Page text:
Despite a big push by advocacy groups and signs of increased voter interest, turnout among Asian American and Muslim American voters seemed to be typically low in last week’s Virginia presidential primaries, activists say. Now, the focus turns to November.
Flurries of phone banking, community events and social media messages in a variety of languages drew some first-time primary voters and elicited better-informed responses from older immigrants than in the past, according to those who work with Asian Americans and Muslim American groups.
But the efforts also misfired at times, and those behind them are vowing to do better in November’s general election.
“We reached out the best we could, but we got a lot of wrong numbers and disconnects,” said Irene Bueno, a Filipina American lawyer and member of the Asian American and Pacific Islander Leadership Council, which is affiliated with Democratic front-runner Hillary Clinton.
Shekar Narasimhan, a businessman and political activist in McLean who recently co-founded an Asian American super PAC, said turnout appeared disappointingly poor even though many Asian Americans felt that the stakes in this primary were higher than usual.
“People made a lot of calls but we only reached about 30 percent of our potential voter base,” Narasimhan said. “We will have to quadruple that number by November and get up to 75 percent to reach the turnout we hope to achieve in Virginia.”
Across Fairfax County, which has the state’s largest number of Asian Americans and a sizable population of Muslim Americans, overall voter turnout in both the Democratic and Republican contests averaged about 21 percent. No official breakdown by ethnic group is available yet.
Across Virginia, many immigrants from Asia — a mix of Hindus, Christians, Muslims and Buddhists — are middle class and well educated, but they have tended to be shy or unenthusiastic about voting, with turnouts generally below 25 percent except for presidential elections. The largest groups are from China, India, the Philippines, Korea and Pakistan.
Abdul Rashid Abdullah, a Muslim American, served as chief election officer at a busy and ethnically diverse voting precinct in Herndon where turnout was about 25 percent. He said many people there “really felt it was important to vote,” including a noticeable number of first-timers.
Abdullah, who was involved in pre-primary voter outreach efforts at the All Dulles Area Muslim Society (ADAMS) in Sterling, said those efforts were eager but “not especially sophisticated. Now we are starting to get more strategic, looking more at who and where voters are. For the general election, we will be much better prepared.”
Among Muslim Americans who voted in the Sterling and Ashburn areas of Loudoun County, community leaders said, many were concerned by the harsh anti-Muslim rhetoric of Republican Donald Trump’s campaign and were motivated to express that through their votes.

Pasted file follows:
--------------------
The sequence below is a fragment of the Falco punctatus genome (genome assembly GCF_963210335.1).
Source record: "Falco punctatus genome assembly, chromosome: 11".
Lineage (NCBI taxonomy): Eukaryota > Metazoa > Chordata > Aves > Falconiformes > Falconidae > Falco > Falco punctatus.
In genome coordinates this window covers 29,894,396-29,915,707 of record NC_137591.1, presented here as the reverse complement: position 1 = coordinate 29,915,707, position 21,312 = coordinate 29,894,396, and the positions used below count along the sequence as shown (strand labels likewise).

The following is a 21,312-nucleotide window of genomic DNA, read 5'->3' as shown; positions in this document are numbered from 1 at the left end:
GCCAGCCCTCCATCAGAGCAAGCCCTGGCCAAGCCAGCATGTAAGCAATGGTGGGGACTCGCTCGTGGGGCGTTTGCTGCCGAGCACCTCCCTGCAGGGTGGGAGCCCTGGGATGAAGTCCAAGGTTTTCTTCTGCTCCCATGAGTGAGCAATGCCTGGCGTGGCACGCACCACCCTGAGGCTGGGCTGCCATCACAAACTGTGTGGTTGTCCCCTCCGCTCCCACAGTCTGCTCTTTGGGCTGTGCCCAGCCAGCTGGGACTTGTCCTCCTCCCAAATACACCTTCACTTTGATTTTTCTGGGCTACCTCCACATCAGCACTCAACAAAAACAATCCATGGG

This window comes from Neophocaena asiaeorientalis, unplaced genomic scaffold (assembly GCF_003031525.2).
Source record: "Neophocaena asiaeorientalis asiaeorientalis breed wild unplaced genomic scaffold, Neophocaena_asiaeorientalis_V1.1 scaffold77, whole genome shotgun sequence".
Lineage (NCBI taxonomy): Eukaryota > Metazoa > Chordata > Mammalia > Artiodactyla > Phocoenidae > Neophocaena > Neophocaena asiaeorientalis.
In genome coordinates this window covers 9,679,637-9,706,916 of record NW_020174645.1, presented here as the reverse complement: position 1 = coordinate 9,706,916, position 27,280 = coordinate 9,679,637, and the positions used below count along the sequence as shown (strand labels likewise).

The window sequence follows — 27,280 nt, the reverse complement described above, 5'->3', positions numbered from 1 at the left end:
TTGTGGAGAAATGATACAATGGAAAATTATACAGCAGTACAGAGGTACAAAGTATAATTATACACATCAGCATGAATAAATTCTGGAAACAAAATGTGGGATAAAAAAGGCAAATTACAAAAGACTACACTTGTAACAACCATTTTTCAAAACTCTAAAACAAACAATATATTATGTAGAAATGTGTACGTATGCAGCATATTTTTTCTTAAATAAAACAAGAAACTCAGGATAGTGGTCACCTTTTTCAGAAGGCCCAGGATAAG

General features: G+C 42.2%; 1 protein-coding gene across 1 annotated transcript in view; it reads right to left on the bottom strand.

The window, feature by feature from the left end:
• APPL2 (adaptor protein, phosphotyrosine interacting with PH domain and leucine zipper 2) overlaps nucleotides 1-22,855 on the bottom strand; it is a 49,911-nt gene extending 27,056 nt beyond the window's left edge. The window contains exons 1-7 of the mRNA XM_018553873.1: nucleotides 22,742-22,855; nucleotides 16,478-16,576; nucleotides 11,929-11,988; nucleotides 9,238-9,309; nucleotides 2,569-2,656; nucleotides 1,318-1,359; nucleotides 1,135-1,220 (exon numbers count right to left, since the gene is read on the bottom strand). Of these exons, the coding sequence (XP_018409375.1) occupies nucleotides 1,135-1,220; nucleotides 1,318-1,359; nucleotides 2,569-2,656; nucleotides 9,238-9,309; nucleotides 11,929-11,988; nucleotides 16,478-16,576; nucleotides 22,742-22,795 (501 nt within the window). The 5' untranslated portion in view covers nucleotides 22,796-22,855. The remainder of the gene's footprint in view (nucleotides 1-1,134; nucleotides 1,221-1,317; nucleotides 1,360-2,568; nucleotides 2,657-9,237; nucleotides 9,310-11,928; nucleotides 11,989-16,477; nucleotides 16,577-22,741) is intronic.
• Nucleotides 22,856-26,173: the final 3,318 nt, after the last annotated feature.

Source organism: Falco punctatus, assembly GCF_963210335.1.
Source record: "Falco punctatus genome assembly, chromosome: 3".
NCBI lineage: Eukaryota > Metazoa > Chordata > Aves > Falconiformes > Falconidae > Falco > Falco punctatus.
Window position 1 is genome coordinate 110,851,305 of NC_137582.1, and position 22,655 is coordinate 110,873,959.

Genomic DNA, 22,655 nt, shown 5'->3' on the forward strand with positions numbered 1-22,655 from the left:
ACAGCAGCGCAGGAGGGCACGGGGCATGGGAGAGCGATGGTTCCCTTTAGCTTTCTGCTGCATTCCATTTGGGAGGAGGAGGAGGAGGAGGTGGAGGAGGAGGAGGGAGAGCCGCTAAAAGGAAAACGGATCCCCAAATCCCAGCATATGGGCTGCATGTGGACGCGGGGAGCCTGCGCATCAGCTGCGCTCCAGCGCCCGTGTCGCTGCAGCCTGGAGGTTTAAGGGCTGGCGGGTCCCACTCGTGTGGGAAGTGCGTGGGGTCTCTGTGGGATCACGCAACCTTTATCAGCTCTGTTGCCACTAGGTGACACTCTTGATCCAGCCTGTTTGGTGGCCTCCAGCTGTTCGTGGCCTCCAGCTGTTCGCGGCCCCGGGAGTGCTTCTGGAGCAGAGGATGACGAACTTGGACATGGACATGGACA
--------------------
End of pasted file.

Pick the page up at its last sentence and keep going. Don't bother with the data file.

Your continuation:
“Emotions were high, and people wanted to vent their feelings,” said Syed Ashraf, an outreach volunteer at the ADAMS mosque. Trump won the state but trailed in Loudoun and most of the rest of Northern Virginia.
One Muslim lawyer who voted in Ashburn said her children did not want to go to the polls with her because they were nervous about encountering unfriendly Trump supporters. On the other hand, Muslim students in an eighth-grade civics class at a private, mostly Muslim school in Reston said they were well received by voters of all stripes when they conducted an informal exit poll at one elementary school.
“I didn’t expect to see so much openness in people,” said Yusra Sadiq, 14, after standing outside the polling station for several hours with a clipboard of questions in her hand.
“We asked people what they were looking for in a candidate, and a lot talked about wanting one that was honest,” she said. “One man told me that people who complain but don’t vote lose the right to complain. I thought about that for a long time.”
Among Asian activists and election watchers, the anecdotal consensus was that Clinton was the most popular candidate among voters in their community, especially women. One volunteer in Tysons Corner, who drove a group of Korean American and Chinese American retirees to the polls, said they were all excited to vote for a woman.
Ting-Yi Oei, a retired educator from Fairfax who chairs the Coalition of Asian Pacific Americans of Virginia, said many voters from that group were “concerned about anti-immigrant and racist sentiment” in the election, but also intrigued by the wide variety of backgrounds and personalities in the race.
“You had a Jewish candidate and a woman candidate and others with extreme views. It makes things more engaging,” Oei said.
One especially energetic volunteer for Clinton was Monica Lee, 23, a second-generation Hmong American from Minnesota who recently moved to Virginia. She said she hosted phone banks in her apartment and helped organize a rally for Clinton at the Eden Center, a Vietnamese cultural and commercial hub in Falls Church, which featured a traditional dragon dance.
Lee said her parents and older siblings had long been active in politics and civic life. With college just behind her, she has come east to join the staff of a nonprofit Asian American advocacy group. “This is my time, and this is my calling,” she said.